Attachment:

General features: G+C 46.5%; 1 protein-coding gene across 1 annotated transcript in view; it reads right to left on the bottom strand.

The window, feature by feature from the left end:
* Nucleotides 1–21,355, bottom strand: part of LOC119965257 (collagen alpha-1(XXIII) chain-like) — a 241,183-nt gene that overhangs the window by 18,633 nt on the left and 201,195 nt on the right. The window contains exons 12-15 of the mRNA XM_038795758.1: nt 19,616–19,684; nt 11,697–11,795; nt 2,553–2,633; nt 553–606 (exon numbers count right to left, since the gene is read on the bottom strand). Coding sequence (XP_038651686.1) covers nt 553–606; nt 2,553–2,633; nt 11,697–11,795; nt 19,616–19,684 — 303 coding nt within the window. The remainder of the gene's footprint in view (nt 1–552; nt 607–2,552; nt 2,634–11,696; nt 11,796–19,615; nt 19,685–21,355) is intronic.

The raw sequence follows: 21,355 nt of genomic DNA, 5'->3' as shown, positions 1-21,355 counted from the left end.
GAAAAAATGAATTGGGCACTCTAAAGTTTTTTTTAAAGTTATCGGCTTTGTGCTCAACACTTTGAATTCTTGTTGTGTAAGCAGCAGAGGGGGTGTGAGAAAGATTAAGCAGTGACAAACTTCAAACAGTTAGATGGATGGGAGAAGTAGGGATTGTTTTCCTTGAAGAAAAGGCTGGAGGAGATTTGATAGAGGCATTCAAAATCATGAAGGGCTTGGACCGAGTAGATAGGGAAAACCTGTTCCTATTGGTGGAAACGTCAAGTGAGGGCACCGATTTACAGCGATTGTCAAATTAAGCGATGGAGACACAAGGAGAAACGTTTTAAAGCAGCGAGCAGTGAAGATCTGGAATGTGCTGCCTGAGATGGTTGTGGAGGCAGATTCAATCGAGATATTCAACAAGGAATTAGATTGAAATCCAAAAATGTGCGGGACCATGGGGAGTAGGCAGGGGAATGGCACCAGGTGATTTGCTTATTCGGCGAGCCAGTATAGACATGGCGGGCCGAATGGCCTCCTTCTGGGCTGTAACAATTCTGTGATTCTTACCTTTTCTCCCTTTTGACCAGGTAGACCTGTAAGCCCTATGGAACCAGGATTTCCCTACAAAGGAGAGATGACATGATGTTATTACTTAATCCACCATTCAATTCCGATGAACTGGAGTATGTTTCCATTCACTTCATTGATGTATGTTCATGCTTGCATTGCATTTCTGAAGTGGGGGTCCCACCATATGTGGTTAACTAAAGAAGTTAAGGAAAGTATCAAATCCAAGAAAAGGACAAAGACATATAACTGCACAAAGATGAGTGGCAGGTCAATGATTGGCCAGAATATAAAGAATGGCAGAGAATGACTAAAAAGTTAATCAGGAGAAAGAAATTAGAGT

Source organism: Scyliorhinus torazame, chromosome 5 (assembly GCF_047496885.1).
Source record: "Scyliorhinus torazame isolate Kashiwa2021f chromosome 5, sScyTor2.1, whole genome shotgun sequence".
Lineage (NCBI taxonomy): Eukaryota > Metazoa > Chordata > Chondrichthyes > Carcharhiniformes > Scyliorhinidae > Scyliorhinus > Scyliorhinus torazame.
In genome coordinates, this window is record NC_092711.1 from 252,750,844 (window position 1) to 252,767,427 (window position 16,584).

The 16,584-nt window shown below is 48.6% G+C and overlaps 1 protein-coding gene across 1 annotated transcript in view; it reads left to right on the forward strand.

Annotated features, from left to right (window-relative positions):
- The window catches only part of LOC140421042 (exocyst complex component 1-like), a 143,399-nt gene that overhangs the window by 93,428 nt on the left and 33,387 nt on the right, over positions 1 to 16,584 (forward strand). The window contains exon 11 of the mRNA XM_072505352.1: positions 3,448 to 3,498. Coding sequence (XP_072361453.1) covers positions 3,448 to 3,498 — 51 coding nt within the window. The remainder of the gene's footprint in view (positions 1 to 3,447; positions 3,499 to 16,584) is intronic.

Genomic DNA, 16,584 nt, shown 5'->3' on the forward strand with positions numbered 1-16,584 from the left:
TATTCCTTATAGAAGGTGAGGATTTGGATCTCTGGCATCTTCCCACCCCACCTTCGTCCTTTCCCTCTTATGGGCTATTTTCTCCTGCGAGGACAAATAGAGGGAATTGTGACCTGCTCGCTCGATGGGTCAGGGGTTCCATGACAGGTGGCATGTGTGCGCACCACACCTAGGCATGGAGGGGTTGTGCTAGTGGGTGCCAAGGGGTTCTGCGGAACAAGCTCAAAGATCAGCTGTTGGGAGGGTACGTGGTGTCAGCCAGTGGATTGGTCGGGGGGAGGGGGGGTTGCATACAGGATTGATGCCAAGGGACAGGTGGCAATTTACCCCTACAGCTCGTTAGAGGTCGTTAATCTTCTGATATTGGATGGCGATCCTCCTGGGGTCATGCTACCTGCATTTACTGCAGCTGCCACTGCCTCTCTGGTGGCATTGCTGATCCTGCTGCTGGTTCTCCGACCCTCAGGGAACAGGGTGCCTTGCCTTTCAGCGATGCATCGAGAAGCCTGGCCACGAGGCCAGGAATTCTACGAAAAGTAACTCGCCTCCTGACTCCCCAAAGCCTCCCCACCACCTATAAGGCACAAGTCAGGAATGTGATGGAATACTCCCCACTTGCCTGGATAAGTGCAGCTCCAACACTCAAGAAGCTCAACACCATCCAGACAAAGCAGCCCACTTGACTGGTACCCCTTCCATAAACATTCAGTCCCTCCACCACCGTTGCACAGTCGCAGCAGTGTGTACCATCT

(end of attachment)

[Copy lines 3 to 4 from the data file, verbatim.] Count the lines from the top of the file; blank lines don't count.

* Nucleotides 1–21,355, bottom strand: part of LOC119965257 (collagen alpha-1(XXIII) chain-like) — a 241,183-nt gene that overhangs the window by 18,633 nt on the left and 201,195 nt on the right. The window contains exons 12-15 of the mRNA XM_038795758.1: nt 19,616–19,684; nt 11,697–11,795; nt 2,553–2,633; nt 553–606 (exon numbers count right to left, since the gene is read on the bottom strand). Coding sequence (XP_038651686.1) covers nt 553–606; nt 2,553–2,633; nt 11,697–11,795; nt 19,616–19,684 — 303 coding nt within the window. The remainder of the gene's footprint in view (nt 1–552; nt 607–2,552; nt 2,634–11,696; nt 11,796–19,615; nt 19,685–21,355) is intronic.

The raw sequence follows: 21,355 nt of genomic DNA, 5'->3' as shown, positions 1-21,355 counted from the left end.